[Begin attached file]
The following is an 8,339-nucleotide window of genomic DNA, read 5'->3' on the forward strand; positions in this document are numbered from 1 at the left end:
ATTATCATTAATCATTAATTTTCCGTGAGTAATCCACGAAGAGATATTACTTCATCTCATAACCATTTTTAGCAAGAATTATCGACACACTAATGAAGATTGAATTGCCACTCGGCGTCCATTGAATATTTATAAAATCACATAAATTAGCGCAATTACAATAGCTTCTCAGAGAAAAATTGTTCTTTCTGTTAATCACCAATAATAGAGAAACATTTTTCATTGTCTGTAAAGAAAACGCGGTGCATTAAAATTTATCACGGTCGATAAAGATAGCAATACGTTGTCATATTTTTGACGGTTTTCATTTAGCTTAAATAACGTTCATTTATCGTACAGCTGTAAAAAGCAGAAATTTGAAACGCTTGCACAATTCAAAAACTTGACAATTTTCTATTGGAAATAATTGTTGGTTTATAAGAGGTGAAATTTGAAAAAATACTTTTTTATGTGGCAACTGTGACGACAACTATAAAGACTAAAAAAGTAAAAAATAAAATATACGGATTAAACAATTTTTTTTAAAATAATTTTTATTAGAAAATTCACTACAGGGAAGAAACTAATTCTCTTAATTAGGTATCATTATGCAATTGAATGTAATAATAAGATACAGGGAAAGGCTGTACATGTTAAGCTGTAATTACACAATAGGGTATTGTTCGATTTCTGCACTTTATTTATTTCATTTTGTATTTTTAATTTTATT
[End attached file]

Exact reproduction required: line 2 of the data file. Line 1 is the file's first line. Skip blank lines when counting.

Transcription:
ATTATCATTAATCATTAATTTTCCGTGAGTAATCCACGAAGAGATATTACTTCATCTCATAACCATTTTTAGCAAGAATTATCGACACACTAATGAAGATTGAATTGCCACTCGGCGTCCATTGAATATTTATAAAATCACATAAATTAGCGCAATTACAATAGCTTCTCAGAGAAAAATTGTTCTTTCTGTTAATCACCAATAATAGAGAAACATTTTTCATTGTCTGTAAAGAAAACGCGGTGCATTAAAATTTATCACGGTCGATAAAGATAGCAATACGTTGTCATATTTTTGACGGTTTTCATTTAGCTTAAATAACGTTCATTTATCGTACAGCTGTAAAAAGCAGAAATTTGAAACGCTTGCACAATTCAAAAACTTGACAATTTTCTATTGGAAATAATTGTTGGTTTATAAGAGGTGAAATTTGAAAAAATACTTTTTTATGTGGCAACTGTGACGACAACTATAAAGACTAAAAAAGTAAAAAATAAAATATACGGATTAAACAATTTTTTTTAAAATAATTTTTATTAGAAAATTCACTACAGGGAAGAAACTAATTCTCTTAATTAGGTATCATTATGCAATTGAATGTAATAATAAGATACAGGGAAAGGCTGTACATGTTAAGCTGTAATTACACAATAGGGTATTGTTCGATTTCTGCACTTTATTTATTTCATTTTGTATTTTTAATTTTATT